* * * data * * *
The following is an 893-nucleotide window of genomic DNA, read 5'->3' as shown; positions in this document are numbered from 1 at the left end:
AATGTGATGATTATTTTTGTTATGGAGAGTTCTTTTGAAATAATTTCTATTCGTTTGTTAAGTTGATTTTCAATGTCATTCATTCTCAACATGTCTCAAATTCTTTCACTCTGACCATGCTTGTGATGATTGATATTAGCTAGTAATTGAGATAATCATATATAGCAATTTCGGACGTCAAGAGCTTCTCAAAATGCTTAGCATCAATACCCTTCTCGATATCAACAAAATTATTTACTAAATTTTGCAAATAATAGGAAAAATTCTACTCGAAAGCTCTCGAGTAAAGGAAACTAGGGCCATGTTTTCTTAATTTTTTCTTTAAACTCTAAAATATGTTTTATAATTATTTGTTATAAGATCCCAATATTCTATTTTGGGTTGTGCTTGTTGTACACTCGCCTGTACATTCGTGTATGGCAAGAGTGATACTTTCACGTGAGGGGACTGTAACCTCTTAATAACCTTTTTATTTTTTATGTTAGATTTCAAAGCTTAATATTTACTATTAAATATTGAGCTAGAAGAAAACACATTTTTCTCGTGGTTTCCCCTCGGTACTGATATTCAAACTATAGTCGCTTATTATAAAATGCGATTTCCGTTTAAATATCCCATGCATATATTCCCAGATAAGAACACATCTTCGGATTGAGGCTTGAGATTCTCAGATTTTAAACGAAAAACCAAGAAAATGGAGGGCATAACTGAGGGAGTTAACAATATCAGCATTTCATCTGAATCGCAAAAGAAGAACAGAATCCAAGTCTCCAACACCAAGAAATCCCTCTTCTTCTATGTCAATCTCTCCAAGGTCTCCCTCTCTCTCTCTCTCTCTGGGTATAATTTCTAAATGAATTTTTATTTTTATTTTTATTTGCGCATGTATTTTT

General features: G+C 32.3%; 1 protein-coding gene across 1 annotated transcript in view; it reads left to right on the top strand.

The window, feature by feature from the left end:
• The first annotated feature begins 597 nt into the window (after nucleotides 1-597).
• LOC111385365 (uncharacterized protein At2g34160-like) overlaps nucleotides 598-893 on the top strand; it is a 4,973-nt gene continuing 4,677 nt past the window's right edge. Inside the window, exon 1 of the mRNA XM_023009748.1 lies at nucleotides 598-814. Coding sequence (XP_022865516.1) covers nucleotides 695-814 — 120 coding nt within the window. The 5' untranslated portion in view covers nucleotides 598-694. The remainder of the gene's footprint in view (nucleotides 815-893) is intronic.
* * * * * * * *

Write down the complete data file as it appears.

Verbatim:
The following is an 893-nucleotide window of genomic DNA, read 5'->3' as shown; positions in this document are numbered from 1 at the left end:
AATGTGATGATTATTTTTGTTATGGAGAGTTCTTTTGAAATAATTTCTATTCGTTTGTTAAGTTGATTTTCAATGTCATTCATTCTCAACATGTCTCAAATTCTTTCACTCTGACCATGCTTGTGATGATTGATATTAGCTAGTAATTGAGATAATCATATATAGCAATTTCGGACGTCAAGAGCTTCTCAAAATGCTTAGCATCAATACCCTTCTCGATATCAACAAAATTATTTACTAAATTTTGCAAATAATAGGAAAAATTCTACTCGAAAGCTCTCGAGTAAAGGAAACTAGGGCCATGTTTTCTTAATTTTTTCTTTAAACTCTAAAATATGTTTTATAATTATTTGTTATAAGATCCCAATATTCTATTTTGGGTTGTGCTTGTTGTACACTCGCCTGTACATTCGTGTATGGCAAGAGTGATACTTTCACGTGAGGGGACTGTAACCTCTTAATAACCTTTTTATTTTTTATGTTAGATTTCAAAGCTTAATATTTACTATTAAATATTGAGCTAGAAGAAAACACATTTTTCTCGTGGTTTCCCCTCGGTACTGATATTCAAACTATAGTCGCTTATTATAAAATGCGATTTCCGTTTAAATATCCCATGCATATATTCCCAGATAAGAACACATCTTCGGATTGAGGCTTGAGATTCTCAGATTTTAAACGAAAAACCAAGAAAATGGAGGGCATAACTGAGGGAGTTAACAATATCAGCATTTCATCTGAATCGCAAAAGAAGAACAGAATCCAAGTCTCCAACACCAAGAAATCCCTCTTCTTCTATGTCAATCTCTCCAAGGTCTCCCTCTCTCTCTCTCTCTCTGGGTATAATTTCTAAATGAATTTTTATTTTTATTTTTATTTGCGCATGTATTTTT

General features: G+C 32.3%; 1 protein-coding gene across 1 annotated transcript in view; it reads left to right on the top strand.

The window, feature by feature from the left end:
• The first annotated feature begins 597 nt into the window (after nucleotides 1-597).
• LOC111385365 (uncharacterized protein At2g34160-like) overlaps nucleotides 598-893 on the top strand; it is a 4,973-nt gene continuing 4,677 nt past the window's right edge. Inside the window, exon 1 of the mRNA XM_023009748.1 lies at nucleotides 598-814. Coding sequence (XP_022865516.1) covers nucleotides 695-814 — 120 coding nt within the window. The 5' untranslated portion in view covers nucleotides 598-694. The remainder of the gene's footprint in view (nucleotides 815-893) is intronic.